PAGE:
Over the next couple of months, with student helpers, we analyzed several batches of sprouts, and then published a blog summarizing our findings. [See: ucanr.edu/blogs/blogcore/postdetail.cfm?postnum=11721 . Interestingly –we've had more activity (pro and con) on this blog than any other over the years, with over 4,000 internet hits and 223 comments.
OVERALL FINDINGS OF OUR EVALUATION IN GENERAL:
- There was a 25-30% loss in the dry weight (i.e. non-water) of the seeds versus the sprouts, and the loss of dry weight increased as the days sprouted increased.
- The sprouts had good nutritional quality, with about 15% of the dry weight as protein, and they were very low in structural fiber (which has a relatively low nutritional value to cattle and sheep). They also appeared to be quite palatable.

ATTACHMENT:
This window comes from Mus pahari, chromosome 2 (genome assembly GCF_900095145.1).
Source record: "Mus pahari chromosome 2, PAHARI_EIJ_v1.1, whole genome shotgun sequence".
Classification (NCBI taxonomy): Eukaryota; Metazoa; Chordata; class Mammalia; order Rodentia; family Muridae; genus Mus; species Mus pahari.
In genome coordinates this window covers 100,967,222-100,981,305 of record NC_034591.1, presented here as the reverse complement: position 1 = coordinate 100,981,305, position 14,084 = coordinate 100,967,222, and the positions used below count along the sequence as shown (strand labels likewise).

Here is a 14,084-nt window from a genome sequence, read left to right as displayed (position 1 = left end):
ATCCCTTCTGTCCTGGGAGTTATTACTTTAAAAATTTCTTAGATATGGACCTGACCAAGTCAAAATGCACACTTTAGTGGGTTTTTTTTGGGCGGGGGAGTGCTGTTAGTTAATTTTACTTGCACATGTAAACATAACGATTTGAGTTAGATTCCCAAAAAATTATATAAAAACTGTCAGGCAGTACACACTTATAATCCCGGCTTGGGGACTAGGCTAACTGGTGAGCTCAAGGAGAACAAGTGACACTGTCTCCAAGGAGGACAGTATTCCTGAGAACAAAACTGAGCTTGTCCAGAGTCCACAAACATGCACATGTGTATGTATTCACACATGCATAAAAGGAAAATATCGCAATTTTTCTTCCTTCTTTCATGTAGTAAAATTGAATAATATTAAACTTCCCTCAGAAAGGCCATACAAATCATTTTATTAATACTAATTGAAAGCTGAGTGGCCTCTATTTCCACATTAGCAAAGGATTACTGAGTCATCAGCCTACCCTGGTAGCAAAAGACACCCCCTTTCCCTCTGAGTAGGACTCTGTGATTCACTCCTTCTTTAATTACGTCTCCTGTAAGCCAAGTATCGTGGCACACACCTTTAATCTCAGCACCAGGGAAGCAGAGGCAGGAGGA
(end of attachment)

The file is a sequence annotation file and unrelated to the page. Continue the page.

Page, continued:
- Under all realistic production cost scenarios, production of the sprouts on a dry weight basis was substantially higher than the cost of feeding barley seeds directly, or the costs of purchased hay. Exact numbers depend on which costs are included (such as labor and energy) and what feeds are being compared.
- The authors were also aware from on-line videos that cattle and sheep relish the sprouts, which was no surprise. The high palatability of sprouts is similar to the behavior of cattle and sheep who relish top quality alfalfa hay or fresh chopped cereal or clover crops.